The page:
Microsoft’s Cash Haul Dwarfed by $500 Billion Partner Revenue
By Jon Brodkin
You think Microsoft rakes in some cash? The $66.7 billion in revenue taken in by Steve Ballmer and company is nothing compared to what Microsoft’s partners earn.
An IDC study – sponsored by Microsoft – found that “Microsoft and its partners generated $580 billion in 2010.” That was up from $537 billion revenue in 2009. Including 2007 and 2008, the IDC study puts total revenue for Microsoft and partners at more than $2 trillion over four years.
At first glance, these are surprisingly high numbers given that IDC says worldwide IT spending was $1.4 trillion in 2009.
But IDC is counting lots of products that aren’t strictly made by Microsoft. Applications that run on Windows, or work with Microsoft products, count toward the total. Since Windows is so widely used, most desktop applications have to work with the operating system.
“Most of the money is actually made selling products that run on or work with Microsoft products, including personal computers, applications running on Windows, and services for both Microsoft software and the software running on Microsoft software,” IDC analyst John Gantz explained in an email. “It includes some channel revenue selling both Microsoft products and those products just mentioned.”
Still, Microsoft’s impact on the tech industry is vast, notes the IDC white paper titled “Partner Opportunity in the Microsoft Ecosystem.”
IDC reports: “Accounting for 95% of Microsoft’s revenues, Microsoft partners include companies that sell PCs, servers, storage, and smart handheld devices running Microsoft software; software vendors that write applications that run on Microsoft platforms; resellers that sell and distribute these products; and service firms that install and manage Microsoft-based solutions, train consumers and businesses on Microsoft products, and service customers for their own applications. Many companies do combinations of these functions.”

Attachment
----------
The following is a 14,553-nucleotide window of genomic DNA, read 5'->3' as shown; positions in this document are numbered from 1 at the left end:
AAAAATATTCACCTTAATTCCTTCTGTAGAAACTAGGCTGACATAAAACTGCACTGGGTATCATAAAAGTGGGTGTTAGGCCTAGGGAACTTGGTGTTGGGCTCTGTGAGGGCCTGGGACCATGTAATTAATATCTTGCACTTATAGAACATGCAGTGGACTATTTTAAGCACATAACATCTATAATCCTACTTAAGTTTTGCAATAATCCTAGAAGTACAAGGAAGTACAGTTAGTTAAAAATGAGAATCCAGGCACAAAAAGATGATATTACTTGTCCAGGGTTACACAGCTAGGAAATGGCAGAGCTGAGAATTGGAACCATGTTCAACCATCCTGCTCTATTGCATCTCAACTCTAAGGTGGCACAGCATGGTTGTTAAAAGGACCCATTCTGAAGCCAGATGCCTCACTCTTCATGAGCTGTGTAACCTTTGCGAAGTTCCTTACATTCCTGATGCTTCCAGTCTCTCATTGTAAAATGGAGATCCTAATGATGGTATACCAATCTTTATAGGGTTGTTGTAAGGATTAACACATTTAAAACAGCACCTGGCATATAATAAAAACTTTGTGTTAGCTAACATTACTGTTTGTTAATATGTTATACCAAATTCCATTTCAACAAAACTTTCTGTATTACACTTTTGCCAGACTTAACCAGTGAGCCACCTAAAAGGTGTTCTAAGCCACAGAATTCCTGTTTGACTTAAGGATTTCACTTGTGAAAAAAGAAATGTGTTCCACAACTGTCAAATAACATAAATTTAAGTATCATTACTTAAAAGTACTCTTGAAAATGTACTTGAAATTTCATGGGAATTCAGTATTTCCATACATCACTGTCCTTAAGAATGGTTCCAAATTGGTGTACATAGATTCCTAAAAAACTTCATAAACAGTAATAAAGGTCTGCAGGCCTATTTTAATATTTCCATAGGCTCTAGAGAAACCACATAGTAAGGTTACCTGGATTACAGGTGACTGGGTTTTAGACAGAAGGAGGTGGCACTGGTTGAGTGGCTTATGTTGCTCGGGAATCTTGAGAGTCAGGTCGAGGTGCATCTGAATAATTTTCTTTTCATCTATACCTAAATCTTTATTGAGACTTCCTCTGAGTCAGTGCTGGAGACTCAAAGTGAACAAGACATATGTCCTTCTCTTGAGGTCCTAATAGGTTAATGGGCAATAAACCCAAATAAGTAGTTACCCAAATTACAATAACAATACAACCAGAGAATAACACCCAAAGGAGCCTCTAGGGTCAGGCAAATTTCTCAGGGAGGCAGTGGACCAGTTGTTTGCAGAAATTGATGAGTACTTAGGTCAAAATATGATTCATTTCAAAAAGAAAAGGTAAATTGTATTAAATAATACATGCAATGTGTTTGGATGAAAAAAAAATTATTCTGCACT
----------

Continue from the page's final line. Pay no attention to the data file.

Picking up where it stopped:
Partners make about $8 for each dollar earned by Microsoft. In calendar year 2010, Microsoft pulled in $66.7 billion in revenue, according to the vendor’s earnings reports.
“The impact this ecosystem has on the global economy is significant,” IDC said. “It accounts for 42% of all employees at IT companies or in IT departments at IT-using organizations. Those 15 million employees helped generate nearly $500 billion in taxes in 2009 alone. The impact and the importance of the Microsoft partner ecosystem probably can’t be overstated. … In 2009, 44% of the hardware sold (by value) and 56% of the software sold (by value) ran on Microsoft operating systems.”
Microsoft partners also did business with each other, accounting for $10 billion in annual revenue.
Since Microsoft relies heavily on partners to sell its goods, Redmond officials occasionally have to dance around the question of whether it competes directly against those same partners. Microsoft’s offering of Windows Server instances on the Azure cloud service, for example, has been called a threat to Windows Server hosting partners. (See also: Microsoft opens new competitive fronts with cloud-based Windows Server.)
Microsoft said it has worked on boosting its Partner Network to give partners the training, resources and support needed to improve sales. Microsoft also pitched new cloud-based technologies as an opportunity to sell more hosting services based on Microsoft technology.
“Cloud-based solutions offer Microsoft partners the opportunity to grow by extending their current businesses via cloud infrastructure-as-a-service (private and/or public), software-as-a-service (Microsoft Business Productivity Online Standard Suite and/or Office 365), platform-as-a-service (Windows Azure) or a hybrid combined with on-premise solutions,” Microsoft said.